While Google remains a dominant force in the search market, the rise of chatbots and AI-powered conversational platforms does poses some potential threats to this dominance.
Direct Answers: Chatbots, especially those used by businesses on their websites or in their apps, can provide immediate and direct answers to customer queries. This bypasses the need for a user to search for an answer on Google, which could reduce overall search volume.
Personalised Experience: Chatbots can provide a more personalized experience than a traditional search engine, by providing contextual and customized responses based on user behavior and preferences. This could make chatbots a more appealing option for obtaining information or performing certain tasks.
Ecosystem Lock-In: Major tech companies like Facebook and Amazon are deploying chatbots within their own ecosystems to keep users engaged and reduce their reliance on Google. For example, a user might ask a chatbot in Facebook Messenger for information rather than Googling it.
Voice Search: With the rise of voice-activated virtual assistants like Amazon's Alexa, Apple's Siri, and Microsoft's Cortana, more searches are being done through these platforms – and not all of them use Google as their primary search engine.
From an SEO perspective, these trends could have several implications:
Changes in Keyword Strategy: If chatbots and voice assistants become a primary method of searching, businesses may need to adjust their keyword strategies to target more natural language queries and long-tail keywords.
Importance of Chatbot Optimisation: If chatbots become a major platform for finding and accessing content, businesses may need to consider how to optimise their chatbots to ensure they provide accurate, relevant, and helpful responses.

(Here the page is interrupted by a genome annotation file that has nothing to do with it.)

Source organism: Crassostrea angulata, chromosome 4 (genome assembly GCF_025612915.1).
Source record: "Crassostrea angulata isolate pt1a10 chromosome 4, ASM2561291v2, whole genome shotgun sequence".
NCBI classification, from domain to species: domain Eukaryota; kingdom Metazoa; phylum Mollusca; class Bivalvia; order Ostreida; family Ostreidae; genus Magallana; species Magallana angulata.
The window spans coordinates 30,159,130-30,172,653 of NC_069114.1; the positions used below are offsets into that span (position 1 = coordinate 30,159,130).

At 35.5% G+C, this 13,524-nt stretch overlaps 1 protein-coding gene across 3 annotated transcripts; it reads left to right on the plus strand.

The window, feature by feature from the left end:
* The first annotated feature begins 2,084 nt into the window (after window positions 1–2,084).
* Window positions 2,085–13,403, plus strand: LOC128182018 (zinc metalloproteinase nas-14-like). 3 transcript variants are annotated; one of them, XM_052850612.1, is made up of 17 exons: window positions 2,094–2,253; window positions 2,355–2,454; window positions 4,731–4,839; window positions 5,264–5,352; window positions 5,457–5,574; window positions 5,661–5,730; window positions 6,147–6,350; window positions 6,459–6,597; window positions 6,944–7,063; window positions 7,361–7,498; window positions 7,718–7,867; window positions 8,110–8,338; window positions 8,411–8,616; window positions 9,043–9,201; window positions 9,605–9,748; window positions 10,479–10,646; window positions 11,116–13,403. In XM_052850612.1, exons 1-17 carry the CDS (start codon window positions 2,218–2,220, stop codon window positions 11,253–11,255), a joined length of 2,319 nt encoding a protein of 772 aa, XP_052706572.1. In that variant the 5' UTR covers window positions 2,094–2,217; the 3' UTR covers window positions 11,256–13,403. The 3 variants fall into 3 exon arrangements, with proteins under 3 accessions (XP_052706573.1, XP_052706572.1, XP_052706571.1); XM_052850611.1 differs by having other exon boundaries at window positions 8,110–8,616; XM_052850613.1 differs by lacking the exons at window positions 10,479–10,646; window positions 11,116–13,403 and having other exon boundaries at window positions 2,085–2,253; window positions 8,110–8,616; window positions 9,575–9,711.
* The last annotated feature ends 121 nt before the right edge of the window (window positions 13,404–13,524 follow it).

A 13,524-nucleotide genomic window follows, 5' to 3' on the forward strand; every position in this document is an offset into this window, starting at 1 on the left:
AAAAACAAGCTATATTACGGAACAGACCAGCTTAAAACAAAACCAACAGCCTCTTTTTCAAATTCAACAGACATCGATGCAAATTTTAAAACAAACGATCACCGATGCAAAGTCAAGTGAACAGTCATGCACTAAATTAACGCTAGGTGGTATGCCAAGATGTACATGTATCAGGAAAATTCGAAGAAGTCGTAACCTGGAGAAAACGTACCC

Shifts in Traffic Sources: If users are getting answers directly from chatbots or voice assistants, this could potentially reduce traffic to websites from traditional search engines. This could impact SEO strategies, which often focus on driving traffic from search engine results pages.
After seeing the demo from Google IO, I was convinced SEO was dead. Its just AI and paid ads. For a lot of queries, SEO is dead and been so for a while. Queries like what is my IP, don't result in a click most of the time as Google just serves up the answer.
With LLMs, these instant answers will dominate big chunks of the keywords. Song lyrics sites are probably dead, review sites that can easily be digested are, lots of websites are redundant with LLMs.
Bing's GPT4 Integration
I was chatting with a buddy of mine and there are a class of queries that might actually benefit from LLMs and SEO. Queries like where to buy a wedding cake. A LLM can tell you all about wedding cakes and maybe can includes ads but the Bing currently searches its index and returns sites.
For example, Where can I buy a wedding cake in Limerick?
That type of result should drive more traffic than Google's ad bloated SERPs.
(I did some SEO for The Chic Cake Boutique so it paid off a little already!)
Bing is querying it's index and providing the results. Being in the top 3 is essential. It always has been but even more important now. If Google was going to do something like that, traffic could possibly increase as the AI could disintermediate many sites that took traffic, think Booking.com and hotels. You can imagine, Hotels in Limerick, it could run a search and just remove all the aggregators from the suggestions.
SEO is dead for a lot of queries but for some, it might end up being better depending on the interface Google ends up adopting. The era of 10 blue links is well and truly coming to an end. If your SEO provider doesn't understand this, then get another one.
Ben has a BEng (Hons) in Computer Science and 20 years of experience in online marketing, specialising in SEO, lead generation and affiliate marketing. After spending over a decade as an igaming affiliate, he has decided to concentrate on GA4 training and SEO Audits.